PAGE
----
12 December 2014
More spending, less regulation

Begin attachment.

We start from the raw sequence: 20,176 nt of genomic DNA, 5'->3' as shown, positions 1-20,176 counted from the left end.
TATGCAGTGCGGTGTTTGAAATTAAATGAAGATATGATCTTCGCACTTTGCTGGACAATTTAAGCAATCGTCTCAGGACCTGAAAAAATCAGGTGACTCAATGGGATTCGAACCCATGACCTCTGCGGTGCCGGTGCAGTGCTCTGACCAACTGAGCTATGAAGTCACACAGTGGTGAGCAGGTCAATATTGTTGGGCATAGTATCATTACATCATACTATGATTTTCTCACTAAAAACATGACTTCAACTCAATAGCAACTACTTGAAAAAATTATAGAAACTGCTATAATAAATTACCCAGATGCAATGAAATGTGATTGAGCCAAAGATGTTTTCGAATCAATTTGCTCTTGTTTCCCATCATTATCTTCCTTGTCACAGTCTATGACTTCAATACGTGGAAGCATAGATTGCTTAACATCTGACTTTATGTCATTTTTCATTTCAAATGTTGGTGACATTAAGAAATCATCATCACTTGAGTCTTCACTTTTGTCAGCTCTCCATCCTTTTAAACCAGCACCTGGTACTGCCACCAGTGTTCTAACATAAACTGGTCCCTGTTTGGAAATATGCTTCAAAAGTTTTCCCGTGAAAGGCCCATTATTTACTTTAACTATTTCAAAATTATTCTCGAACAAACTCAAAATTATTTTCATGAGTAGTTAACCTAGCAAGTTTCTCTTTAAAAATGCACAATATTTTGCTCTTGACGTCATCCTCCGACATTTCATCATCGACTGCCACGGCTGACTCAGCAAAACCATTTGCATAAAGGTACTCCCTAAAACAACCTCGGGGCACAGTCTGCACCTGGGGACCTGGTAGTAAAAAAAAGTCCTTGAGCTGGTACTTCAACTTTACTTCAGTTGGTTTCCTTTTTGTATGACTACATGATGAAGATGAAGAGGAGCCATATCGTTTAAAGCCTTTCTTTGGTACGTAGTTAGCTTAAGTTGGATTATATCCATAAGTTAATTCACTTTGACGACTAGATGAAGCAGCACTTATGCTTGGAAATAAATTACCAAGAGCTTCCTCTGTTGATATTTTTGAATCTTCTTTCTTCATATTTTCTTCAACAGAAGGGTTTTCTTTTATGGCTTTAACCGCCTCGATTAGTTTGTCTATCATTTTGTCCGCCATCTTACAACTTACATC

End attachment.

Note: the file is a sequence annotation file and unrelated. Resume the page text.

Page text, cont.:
On the radio this morning I heard a Democratic congressman from Virginia ranting on the House floor about how compromise was the way the legislative branch was supposed to work. If compromise means everyone gives up something, I'm not sure that's what we saw last night in the passage of the so-called Cromnibus spending bill. Democrats, at the President's urging, had to loosen some regulations of derivatives trading and campaign donations. Tea Partiers, despite their Nay votes, had to accept funding of the President's discretionary enforcement of immigration laws. The Cromnibus is acknowledged as genuinely bipartisan legislation, as enough Republicans opposed it to make Democratic support essential to its passage. That probably means there's more spending in the bill than any Republican really likes, and if that's so then I suppose everyone did give up something. We can still question whether the tradeoffs were equitable. Seeing the Democrats -- or at least the President -- relent on regulation to get more spending actually made me wonder whether there actually was some virtue in the idea of austerity. Of course, it the spending is for essential programs and not for the pork barrel, it could be argued that Democrats had to give Speaker Boehner something, especially if his bill was angering Tea Partiers. On the other hand, we can still ask whether the regulations were more important than the spending. People with money to throw around can now throw ten times as much as before to the national party committees. Stock traders can play more of the same games that got everyone in trouble in 2008. Would it be unfair to ask people to do without some things to hold the line on the old regulations? I leave the answer to those measuring the pros rather than the cons of the bill -- but I doubt they can justify the ancient, obfuscating practice of attaching rules-change "riders" like the ones mentioned to spending bills. The practice may make horse-trading easier but it also makes it hard to know the will of the nation on the merits of individual things. I get the sense that not many Americans approve of the cromnibus in its entirety, but once the Senate approves it and the President signs it, it's the law of the land, in its entirety, just the same. I'd like to think that if the base elements of each party hate it, there must be some good to it, but thinking so presumes an inherent virtue in centrism that can't be proved. Centrism in a bipolarchy isn't the same as moderation as the ancients understood it. A compromise between bad and bad probably isn't much good for anyone, but it probably won't end the world either -- this time, at least.